Racial prejudice worked to perpetuate American slavery, even if it was not essential to sustain the institution. Slavery, serfdom, and peonage had existed elsewhere without racial connotations. Indeed, bondage had been so historically ubiquitous one might well ask why, by the 1760’s, it had come to trouble so many white Americans so much. The answer lies in part — and this part help explain why people like Mason did not act more aggressively on their concerns — in the reservations many whites felt about living alongside members of a supposedly inferior race, whether slave or free. The problem was inherent in American slavery, and emancipation, by undermining white control, would only make it worse.
Joshua Reynolds (1723—92)
Oil on canvas. SCAD Museum of Art, Savannah, GA.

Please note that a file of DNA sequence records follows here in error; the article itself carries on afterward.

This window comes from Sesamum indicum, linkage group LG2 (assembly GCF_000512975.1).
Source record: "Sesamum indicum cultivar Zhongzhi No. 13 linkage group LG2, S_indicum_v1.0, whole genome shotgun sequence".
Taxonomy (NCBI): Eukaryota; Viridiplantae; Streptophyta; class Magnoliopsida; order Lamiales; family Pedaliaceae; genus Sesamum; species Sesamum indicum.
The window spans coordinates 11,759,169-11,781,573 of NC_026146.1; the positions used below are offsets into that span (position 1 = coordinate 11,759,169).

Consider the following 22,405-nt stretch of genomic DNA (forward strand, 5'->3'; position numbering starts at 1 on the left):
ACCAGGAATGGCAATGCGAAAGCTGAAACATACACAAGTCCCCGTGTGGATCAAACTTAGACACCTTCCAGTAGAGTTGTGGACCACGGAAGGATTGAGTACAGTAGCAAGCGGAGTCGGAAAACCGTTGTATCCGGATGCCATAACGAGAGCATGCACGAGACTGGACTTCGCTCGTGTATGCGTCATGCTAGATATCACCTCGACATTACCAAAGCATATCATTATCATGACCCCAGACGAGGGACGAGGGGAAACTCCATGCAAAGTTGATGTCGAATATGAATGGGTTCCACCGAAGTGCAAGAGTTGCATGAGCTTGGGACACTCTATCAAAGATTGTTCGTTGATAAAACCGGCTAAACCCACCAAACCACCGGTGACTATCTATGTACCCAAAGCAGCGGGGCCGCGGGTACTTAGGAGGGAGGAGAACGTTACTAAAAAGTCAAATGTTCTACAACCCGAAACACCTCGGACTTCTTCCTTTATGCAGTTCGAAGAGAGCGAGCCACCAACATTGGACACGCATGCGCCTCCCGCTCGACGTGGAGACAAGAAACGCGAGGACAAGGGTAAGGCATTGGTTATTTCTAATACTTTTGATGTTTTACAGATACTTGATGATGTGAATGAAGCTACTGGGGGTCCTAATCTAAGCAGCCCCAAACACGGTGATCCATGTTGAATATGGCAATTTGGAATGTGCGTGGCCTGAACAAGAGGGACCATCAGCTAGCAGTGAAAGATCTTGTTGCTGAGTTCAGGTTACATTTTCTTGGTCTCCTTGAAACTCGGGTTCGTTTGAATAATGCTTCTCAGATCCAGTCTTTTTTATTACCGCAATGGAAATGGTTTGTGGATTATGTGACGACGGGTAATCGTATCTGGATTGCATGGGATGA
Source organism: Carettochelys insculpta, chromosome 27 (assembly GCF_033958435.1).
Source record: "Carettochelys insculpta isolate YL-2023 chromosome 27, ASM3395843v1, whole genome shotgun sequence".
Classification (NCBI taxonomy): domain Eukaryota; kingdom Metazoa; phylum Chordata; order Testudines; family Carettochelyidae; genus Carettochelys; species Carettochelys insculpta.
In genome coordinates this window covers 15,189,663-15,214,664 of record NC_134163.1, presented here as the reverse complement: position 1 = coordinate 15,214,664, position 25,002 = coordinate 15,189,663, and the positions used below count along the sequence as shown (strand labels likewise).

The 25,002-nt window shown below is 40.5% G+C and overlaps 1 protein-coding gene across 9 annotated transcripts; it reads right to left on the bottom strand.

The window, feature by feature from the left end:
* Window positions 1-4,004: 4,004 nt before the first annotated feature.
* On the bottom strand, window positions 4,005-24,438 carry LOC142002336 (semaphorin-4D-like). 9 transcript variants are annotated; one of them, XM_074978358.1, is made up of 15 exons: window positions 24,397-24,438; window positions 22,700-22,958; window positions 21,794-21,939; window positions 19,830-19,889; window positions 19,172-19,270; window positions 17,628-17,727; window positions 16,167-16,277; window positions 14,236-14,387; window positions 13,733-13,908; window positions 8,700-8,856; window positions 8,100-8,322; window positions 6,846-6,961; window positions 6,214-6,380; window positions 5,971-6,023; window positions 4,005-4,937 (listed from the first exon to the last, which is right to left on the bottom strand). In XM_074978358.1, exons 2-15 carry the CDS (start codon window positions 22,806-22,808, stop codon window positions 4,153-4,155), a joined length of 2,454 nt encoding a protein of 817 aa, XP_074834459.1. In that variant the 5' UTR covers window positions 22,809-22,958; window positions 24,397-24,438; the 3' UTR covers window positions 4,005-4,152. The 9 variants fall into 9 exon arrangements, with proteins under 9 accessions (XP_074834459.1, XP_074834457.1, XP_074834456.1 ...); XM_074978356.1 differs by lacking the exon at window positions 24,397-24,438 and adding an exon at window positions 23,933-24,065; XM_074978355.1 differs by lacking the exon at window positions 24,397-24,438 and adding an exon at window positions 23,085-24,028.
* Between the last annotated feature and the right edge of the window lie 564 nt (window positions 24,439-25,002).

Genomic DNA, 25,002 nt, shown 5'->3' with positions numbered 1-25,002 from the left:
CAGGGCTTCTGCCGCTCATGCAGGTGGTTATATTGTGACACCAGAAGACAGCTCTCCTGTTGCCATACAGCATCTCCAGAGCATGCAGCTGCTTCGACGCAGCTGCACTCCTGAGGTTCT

Oil on canvas; 25 x 18 3/4 inches (63.5 x 47.6 cm). Yale Center for British Art, New Haven, CT.
Oil on canvas; 737 x 616 mm. Tate Gallery, London, England.
Oil on canvas; 39 in. x 31 1/4 in. (991 mm x 794 mm). National Portrait Gallery, London, England.
Oil on canvas; 2390 mm x 1460 mm (94.1 × 57.5 in). National Maritime Museum, London, England.
Oil on canvas; w641 x h768 cm. Yale Center for British Art, New Haven, CT.
Oil on canvas; 750 x 620 mm. National Trust, Petworth House and Park, West Sussex, England.
Oil on canvas. Mead Art Museum, Amherst College, Amherst, MA.
Oil on canvas; w635 x h762 cm. Yale Center for British Art, New Haven, CT.
Oil on canvas; 50 x 39 7/8 in. (127 x 101.3 cm). The Frick Collection, New York, NY.